Within these four subcategories the mudras may be further delineated into single hand (Ind.: asamyutta) and combined (Ind.: samyutta) or two-handed mudras. Single hand, "static" positions predominates within the first-i.e., the deity centered-group. That is not to say that mudras involving both hands, combined mudras, do not form an important part within this category. When one merely considers the possible variations of a single fist the myriad of possible mudras is truly staggering-e.g., 1) fist with thumb placed on the third phalange of the index finger, 2) fist with thumb placed on the second phalange of the index finger, 3) fist with thumb placed on the first phalange of the index finder, 4) fist with thumb folded inside the fingers, 5) fist with thumb folded inside the fingers and the index finger curled so that its nail rests on the second phalanges of the thumb, etc., etc., etc. Among the latter three categories single hand mudras do exist and are of some importance. However, within these categories the combined-form mudras proliferates. In tantric, yogic and dramatic practices, mudras are formed and movement is frequently required to fulfill the tenets of the particular mudra-i.e., within the rites of Tendai Buddhism of Japan the "Hak-Ken: Mudra for sending off the Vision" requires a triple "flicking motion" of the index fingers.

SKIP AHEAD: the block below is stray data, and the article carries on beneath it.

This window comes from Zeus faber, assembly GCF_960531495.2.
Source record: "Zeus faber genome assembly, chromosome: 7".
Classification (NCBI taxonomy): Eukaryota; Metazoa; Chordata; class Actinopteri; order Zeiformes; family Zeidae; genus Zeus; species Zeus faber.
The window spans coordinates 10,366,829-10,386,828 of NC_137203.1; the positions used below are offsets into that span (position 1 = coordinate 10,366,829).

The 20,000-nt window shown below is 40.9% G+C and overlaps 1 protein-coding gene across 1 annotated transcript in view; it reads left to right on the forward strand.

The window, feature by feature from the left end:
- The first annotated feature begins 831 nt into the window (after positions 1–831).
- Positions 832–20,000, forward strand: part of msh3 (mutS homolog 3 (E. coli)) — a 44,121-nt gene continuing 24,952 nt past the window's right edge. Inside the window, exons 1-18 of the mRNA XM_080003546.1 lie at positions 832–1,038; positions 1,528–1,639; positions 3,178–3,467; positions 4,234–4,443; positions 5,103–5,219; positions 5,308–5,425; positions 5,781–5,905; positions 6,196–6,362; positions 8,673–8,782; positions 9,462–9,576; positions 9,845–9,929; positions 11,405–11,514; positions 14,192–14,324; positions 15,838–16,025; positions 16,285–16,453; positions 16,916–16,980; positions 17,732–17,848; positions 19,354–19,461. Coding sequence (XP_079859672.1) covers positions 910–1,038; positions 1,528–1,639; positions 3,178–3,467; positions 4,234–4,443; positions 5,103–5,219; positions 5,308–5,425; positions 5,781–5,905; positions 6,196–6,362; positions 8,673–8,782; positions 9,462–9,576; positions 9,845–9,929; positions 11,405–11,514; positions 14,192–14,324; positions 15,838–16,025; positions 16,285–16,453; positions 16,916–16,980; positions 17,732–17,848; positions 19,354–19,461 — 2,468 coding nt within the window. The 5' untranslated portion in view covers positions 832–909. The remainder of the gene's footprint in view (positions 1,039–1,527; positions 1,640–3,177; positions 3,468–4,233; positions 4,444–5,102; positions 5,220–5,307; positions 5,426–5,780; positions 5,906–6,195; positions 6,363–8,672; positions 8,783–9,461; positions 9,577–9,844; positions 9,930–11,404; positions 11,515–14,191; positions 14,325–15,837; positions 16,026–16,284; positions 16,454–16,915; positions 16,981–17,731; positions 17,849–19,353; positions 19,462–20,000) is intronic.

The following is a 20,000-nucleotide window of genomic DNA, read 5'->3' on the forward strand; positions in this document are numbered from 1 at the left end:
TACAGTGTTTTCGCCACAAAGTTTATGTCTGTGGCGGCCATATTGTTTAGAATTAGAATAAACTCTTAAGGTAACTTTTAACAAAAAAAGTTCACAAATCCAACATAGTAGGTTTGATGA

In considering just two works-i.e., Lokesh Chandra and Sharada Rani, Mudras in Japan: etc. and Gauri Devi, Esoteric Mudras of Japan: etc.-1,811 separate illustrations needed to be considered. A large number were repeated. In the case of the "vajranjali-mudra," it was duplicated one-hundred-seventeen times in the two works. A system was needed to facilitate the ease of identification of these 1,811 illustrations. They may be grouped into approximately 4630 different and distinct mudras. This identification system involved first: single, double or combination mudras and their variations. Single and mudras are:1) fist-type mudras: those in which three or more finger (including the thumb) are brought into or in close proximity with the palm, 2) open hand-type mudras: those in which two or less fingers (including the thumb) are brought into or in close proximity with the palm, and 3) others: single hand mudras which to not conform to the two variations noted above. Double or combination hand mudras are:1)Inner fist-type mudras ("Inner Bonds Fist" [Jap.: naibaku ken-in]): in which three or more fingers (including the thumb) are interlaced and are folded into the palm of the hand, 2) outer fist-type mudras ("Outer Bonds [Jap.: gebaku ken-in]): in which three or more fingers (including the thumb) are interlaced and rest on the back of the hand, 3) anjali-type mudras: where hands are brought together, palm towards palm, the finger are extended upwards and tips generally touch or are in close proximity, 4) stupa-type mudras: similar to the anjali-type except, the thumbs rest together and point upwards, and the tips of the forefingers touch the tips of the thumbs in various manner (i.e., tips-to-tips, tips, tips of the index fingers in front of the tips of the thumbs, or tips of the index finger behind of the tips of the thumbs), 5) dhyana-type mudras: where one hand rests upon the other, the fingers generally extended in some manner, and 6) Others: double or combination-type mudras which to not conform to the five double variations noted above.